Five million Melburnians have spent their first night under a citywide, coronavirus-enforced curfew that will last the next six weeks.
Premier Daniel Andrews yesterday announced a suite of tough new Covid-19 regulations designed to limit movement in Melbourne, while foreshadowing more to come for workplaces.
Under "stage four" rules to run until at least September 13, metro Melbourne has been placed on a nightly 8pm-5am curfew starting from Sunday night.
The rare health-related restriction was prompted by the state recording 671 new cases on Sunday - it's second-highest daily total - and seven further deaths.
Melbourne residents will also only be allowed to exercise for an hour a day and can't travel more than 5km from home for shopping or exercise.
Only one person per household can shop for groceries each day, while recreational sports such as tennis and golf have been banned altogether.
With a state of disaster declared, police have additional powers to fine anyone caught breaking curfew or outside a 5km radius of their home without reasonable excuse.
The premier flagged further announcements on employment rules today, including the closure of some workplaces in certain industries.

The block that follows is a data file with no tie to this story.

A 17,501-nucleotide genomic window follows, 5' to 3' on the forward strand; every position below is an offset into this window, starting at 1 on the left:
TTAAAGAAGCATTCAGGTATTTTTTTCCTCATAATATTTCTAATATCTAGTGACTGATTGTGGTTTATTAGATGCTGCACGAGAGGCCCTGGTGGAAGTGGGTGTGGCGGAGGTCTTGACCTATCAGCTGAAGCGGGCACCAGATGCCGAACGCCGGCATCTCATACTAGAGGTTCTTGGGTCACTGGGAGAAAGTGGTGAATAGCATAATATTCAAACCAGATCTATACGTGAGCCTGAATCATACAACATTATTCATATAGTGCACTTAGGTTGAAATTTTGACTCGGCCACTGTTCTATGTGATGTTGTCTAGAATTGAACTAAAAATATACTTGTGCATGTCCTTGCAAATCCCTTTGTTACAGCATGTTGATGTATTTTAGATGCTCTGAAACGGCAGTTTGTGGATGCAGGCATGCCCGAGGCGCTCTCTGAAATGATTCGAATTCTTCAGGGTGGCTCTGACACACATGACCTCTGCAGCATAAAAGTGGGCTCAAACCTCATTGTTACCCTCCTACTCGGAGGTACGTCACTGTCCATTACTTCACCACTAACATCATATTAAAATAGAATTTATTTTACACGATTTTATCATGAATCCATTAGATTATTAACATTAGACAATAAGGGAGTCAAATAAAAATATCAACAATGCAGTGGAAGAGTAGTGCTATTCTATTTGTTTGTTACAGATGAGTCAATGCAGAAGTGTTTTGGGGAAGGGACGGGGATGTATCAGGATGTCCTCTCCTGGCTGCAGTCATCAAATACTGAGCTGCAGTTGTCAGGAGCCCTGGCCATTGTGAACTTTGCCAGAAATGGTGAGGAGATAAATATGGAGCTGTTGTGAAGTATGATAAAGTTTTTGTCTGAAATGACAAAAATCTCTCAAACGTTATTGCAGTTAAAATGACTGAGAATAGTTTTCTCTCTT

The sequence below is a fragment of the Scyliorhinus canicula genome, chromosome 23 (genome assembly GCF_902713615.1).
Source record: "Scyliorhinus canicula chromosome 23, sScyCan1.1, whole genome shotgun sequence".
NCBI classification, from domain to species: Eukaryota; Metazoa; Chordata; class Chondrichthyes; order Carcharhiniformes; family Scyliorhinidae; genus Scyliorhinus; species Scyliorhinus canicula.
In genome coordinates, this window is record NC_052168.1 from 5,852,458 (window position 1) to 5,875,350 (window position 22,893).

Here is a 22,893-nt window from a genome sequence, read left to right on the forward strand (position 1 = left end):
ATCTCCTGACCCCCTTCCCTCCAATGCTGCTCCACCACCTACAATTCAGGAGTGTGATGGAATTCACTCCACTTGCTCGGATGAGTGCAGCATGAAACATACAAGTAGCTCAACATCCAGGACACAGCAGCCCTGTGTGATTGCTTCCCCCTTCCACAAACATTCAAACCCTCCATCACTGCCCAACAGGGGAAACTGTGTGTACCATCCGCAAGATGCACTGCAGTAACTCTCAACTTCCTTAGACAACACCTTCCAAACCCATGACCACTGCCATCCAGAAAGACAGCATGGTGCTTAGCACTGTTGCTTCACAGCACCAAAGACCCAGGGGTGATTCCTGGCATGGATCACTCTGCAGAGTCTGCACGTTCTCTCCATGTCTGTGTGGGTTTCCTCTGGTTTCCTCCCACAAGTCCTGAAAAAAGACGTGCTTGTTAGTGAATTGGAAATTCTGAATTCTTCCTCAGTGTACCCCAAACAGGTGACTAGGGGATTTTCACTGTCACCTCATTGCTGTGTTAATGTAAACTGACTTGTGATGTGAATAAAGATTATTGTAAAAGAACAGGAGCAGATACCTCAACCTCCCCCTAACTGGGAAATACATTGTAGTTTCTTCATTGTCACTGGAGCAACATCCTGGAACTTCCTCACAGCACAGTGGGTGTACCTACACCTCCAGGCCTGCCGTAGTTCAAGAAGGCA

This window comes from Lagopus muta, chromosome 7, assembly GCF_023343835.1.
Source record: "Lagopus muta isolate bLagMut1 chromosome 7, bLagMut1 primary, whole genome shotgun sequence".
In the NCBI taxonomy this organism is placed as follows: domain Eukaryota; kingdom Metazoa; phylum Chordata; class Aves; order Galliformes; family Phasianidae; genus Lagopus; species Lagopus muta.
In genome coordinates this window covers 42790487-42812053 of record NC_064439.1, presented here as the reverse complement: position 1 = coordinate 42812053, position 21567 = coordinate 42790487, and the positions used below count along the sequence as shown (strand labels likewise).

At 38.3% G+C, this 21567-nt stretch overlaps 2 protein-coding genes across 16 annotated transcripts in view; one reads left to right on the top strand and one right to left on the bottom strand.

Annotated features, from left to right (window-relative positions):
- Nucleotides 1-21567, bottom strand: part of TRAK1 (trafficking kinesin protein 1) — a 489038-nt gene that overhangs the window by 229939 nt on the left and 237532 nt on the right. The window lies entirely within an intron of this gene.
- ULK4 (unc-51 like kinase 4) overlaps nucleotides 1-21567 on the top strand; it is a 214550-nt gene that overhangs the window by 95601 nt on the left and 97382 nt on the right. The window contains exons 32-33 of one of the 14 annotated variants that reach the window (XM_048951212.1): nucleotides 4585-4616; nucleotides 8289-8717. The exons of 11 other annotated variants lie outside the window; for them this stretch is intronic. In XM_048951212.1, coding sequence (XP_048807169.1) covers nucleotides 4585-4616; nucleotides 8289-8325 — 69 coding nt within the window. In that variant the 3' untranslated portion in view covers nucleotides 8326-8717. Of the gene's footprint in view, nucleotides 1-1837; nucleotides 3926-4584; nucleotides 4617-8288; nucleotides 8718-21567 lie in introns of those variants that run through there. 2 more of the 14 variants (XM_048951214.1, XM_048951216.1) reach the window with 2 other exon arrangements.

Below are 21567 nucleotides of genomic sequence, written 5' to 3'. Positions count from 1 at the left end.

"There will be significant changes to a number of workplaces in terms of how much they're doing," Mr Andrews told reporters.
But he assured Victorians supermarkets, grocery stores and bottle-os would remain open in a bid to discourage a fresh wave of panic-buying.
Meanwhile, regional Victoria has moved to 'stage three' restrictions, with restaurants, cafes, bars and gyms to shut from midnight Wednesday.
While acknowledging the drastic moves were necessary, the Victorian Chamber of Commerce said they would undoubtedly mean the end for many businesses.
Peak tourism body, Victoria Tourism Industry Council, said the restrictions would further devastate the state's ailing tourism and event industry.
Mitchell Shire, to Melbourne's north, has been reclassified as a regional municipality meaning it will remain under 'stage three' rules.
Victoria's latest deaths take the national toll to 208, with six of the seven connected to the age care sector.
Seventy-three of the new cases are linked to known outbreaks, 598 remain under investigation and 760 "mystery cases" are yet to be traced to an original source.